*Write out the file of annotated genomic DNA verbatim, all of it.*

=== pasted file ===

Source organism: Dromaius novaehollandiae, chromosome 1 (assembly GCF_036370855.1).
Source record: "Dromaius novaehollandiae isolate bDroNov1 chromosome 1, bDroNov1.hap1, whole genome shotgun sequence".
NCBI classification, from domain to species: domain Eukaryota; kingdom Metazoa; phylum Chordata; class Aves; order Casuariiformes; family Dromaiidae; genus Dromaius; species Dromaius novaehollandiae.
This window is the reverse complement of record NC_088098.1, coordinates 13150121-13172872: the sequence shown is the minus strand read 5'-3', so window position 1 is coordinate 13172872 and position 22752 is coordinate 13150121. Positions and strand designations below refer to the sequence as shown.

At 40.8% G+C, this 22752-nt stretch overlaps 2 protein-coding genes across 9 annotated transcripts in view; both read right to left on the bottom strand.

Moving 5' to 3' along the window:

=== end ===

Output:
Source organism: Dromaius novaehollandiae, chromosome 1 (assembly GCF_036370855.1).
Source record: "Dromaius novaehollandiae isolate bDroNov1 chromosome 1, bDroNov1.hap1, whole genome shotgun sequence".
NCBI classification, from domain to species: domain Eukaryota; kingdom Metazoa; phylum Chordata; class Aves; order Casuariiformes; family Dromaiidae; genus Dromaius; species Dromaius novaehollandiae.
This window is the reverse complement of record NC_088098.1, coordinates 13150121-13172872: the sequence shown is the minus strand read 5'-3', so window position 1 is coordinate 13172872 and position 22752 is coordinate 13150121. Positions and strand designations below refer to the sequence as shown.

At 40.8% G+C, this 22752-nt stretch overlaps 2 protein-coding genes across 9 annotated transcripts in view; both read right to left on the bottom strand.

Moving 5' to 3' along the window: